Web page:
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Thiepval Memorial, France Thiepval Memorial, France
First Name: Reginald Gauntlett Last Name: MOON
Date of Death: 18/08/1916 Lived/Born In: Dollis Hill
Rank: Private Unit: Middlesex13
Memorial Site: Thiepval Memorial, France

Current Information:




The Battle of the Somme (July-November, 1916)

By the beginning of August the Battle of the Somme had been raging for a full month. Thousands of men had already been killed or wounded or were simply missing, never to be seen again and and just a few square miles of the French countryside, all in the southern part of the battlefield, had been captured from the enemy. Mistakes had been made by the various commanders and would be continued to be made but there was no turning back as the British, Australians, South Africans, New Zealanders and Canadians carried on battering away at the German defences in the hope of a breakthrough, So it continued all the way through to November with nearly every battalion and division then in France being drawn into it at some stage. In the end the German trenches had been pushed back a few more miles along most of the line but the cost in lives had been staggering. By the end of the fighting in November, 1916, British Army casualties numbered over 400,000, killed, wounded and missing.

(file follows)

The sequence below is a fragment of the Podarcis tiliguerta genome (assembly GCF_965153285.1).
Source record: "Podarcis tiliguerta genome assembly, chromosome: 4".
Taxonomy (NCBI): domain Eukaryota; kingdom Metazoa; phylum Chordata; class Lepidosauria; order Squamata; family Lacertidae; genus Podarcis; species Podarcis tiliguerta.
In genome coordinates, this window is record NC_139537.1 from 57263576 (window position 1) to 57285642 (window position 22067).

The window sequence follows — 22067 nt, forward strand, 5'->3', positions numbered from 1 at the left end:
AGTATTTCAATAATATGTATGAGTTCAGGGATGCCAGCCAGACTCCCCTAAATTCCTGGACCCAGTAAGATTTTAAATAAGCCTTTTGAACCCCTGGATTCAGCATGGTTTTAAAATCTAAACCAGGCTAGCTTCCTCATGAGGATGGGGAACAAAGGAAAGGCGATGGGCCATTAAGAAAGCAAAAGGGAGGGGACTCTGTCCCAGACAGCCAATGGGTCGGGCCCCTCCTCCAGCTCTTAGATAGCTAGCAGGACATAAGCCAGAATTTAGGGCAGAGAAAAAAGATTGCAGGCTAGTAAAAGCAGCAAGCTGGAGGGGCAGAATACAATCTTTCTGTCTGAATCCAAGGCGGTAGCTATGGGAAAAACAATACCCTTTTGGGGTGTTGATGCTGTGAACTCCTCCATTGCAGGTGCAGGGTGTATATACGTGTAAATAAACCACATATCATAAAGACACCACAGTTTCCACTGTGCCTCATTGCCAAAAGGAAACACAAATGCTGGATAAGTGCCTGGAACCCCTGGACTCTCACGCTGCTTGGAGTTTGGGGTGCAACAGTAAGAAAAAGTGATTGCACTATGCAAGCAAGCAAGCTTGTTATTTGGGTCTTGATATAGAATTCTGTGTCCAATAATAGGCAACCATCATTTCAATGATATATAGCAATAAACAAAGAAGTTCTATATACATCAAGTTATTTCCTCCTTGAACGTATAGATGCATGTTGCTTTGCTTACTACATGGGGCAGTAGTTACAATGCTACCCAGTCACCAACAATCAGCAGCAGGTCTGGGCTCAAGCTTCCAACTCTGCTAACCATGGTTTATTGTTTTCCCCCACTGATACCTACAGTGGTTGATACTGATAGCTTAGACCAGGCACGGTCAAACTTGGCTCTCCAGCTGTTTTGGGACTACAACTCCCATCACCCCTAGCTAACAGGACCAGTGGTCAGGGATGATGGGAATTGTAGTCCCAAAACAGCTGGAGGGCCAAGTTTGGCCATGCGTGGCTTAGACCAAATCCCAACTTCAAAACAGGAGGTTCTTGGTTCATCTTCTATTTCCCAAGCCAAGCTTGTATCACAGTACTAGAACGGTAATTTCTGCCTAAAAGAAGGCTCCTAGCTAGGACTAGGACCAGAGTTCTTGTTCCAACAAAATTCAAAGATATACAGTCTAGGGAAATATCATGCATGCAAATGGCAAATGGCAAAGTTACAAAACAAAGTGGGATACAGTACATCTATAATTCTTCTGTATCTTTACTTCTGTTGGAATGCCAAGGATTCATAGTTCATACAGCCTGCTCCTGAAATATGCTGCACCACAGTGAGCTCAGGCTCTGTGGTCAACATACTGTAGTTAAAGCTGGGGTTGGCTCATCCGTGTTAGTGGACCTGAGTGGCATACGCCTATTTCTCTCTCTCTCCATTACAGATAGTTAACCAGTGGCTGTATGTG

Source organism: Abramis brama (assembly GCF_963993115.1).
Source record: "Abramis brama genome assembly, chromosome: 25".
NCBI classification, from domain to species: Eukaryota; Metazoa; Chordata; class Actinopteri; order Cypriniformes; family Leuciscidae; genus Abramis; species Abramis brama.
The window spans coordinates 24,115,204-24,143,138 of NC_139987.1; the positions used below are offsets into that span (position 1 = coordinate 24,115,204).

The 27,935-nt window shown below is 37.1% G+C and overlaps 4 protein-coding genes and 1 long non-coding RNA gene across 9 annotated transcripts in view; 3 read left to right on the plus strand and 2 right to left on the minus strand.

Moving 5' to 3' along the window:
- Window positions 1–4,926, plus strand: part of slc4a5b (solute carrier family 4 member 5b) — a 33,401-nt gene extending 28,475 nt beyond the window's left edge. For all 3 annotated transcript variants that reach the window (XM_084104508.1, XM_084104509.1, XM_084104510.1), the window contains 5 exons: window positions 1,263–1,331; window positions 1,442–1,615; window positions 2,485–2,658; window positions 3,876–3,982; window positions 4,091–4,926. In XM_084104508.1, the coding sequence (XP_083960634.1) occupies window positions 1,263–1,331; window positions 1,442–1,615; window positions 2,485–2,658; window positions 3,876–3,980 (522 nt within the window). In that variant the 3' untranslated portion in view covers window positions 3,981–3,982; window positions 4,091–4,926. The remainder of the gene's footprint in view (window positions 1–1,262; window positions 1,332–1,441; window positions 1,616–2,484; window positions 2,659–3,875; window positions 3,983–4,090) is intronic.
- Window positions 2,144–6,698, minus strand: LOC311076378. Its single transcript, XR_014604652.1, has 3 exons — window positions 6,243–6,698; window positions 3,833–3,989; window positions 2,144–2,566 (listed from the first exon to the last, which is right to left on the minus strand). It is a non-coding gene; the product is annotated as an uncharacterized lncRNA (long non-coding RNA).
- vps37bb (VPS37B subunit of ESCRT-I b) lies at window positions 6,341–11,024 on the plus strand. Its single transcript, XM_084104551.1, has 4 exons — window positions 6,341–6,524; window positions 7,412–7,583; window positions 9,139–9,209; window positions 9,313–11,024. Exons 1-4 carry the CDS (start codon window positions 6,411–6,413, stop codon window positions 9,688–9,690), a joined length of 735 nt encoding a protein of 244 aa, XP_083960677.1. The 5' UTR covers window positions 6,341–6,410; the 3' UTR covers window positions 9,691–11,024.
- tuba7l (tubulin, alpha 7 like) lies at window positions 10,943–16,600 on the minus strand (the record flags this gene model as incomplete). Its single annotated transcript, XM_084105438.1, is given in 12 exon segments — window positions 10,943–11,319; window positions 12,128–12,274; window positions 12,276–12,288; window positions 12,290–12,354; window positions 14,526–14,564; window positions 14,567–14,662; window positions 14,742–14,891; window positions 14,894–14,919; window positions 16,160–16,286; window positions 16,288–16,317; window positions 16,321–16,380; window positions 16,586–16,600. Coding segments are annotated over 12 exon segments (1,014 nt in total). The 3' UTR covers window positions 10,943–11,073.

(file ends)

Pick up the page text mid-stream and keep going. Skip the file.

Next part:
After a series of piecemeal, largely uncoordinated attacks against the German line in the first half of August, 1916, some lessons had been learned and the large operation carried out on 18th August at least had the merit of an attack on a broad front with a standard zero hour of 2.45pm. But in other respects, notably the artillery bombardment, tactics had not improved much. The Germans had by now adopted the tactic of placing their machine-guns in isolated shell holes which could only be destroyed by drenching the whole area with artillery but this did not happen and it was going to cost many British lives. The main focus of the attack was against the village of Guillemont but also stretched further along the line as far as High Wood. Despite some gains around Delville Wood and to the north and south of Guillemont, the attack was a failure. The main bastions of the German defence line were not breached.

24th Division attacked Guillemont on 18th August with mixed results. They started from the front line to the east of Trones Wood and advanced on a 1000 yard front. 73 Brigade assaulted the German line with 13th Middlesex and 7th Northamptonshire. 13th Middlesex left their trenches in Arrow Head Copse and moved forward south of the Guillemont-Trones Wood track. At first they made good progress but close to the enemy line they were hit by machine gun fire coming from a strongpoint on their right. The men went to ground seeking what cover they could find in shell holes only to be targeted by the German artillery. Those who survived, and there were not many, lay out there until nightfall when they could crawl back to their own lines. 13th Middlesex sustained a large number of casualties in this operation. 340 officers and men were killed, wounded or missing. One of those killed was Reginald Moon.

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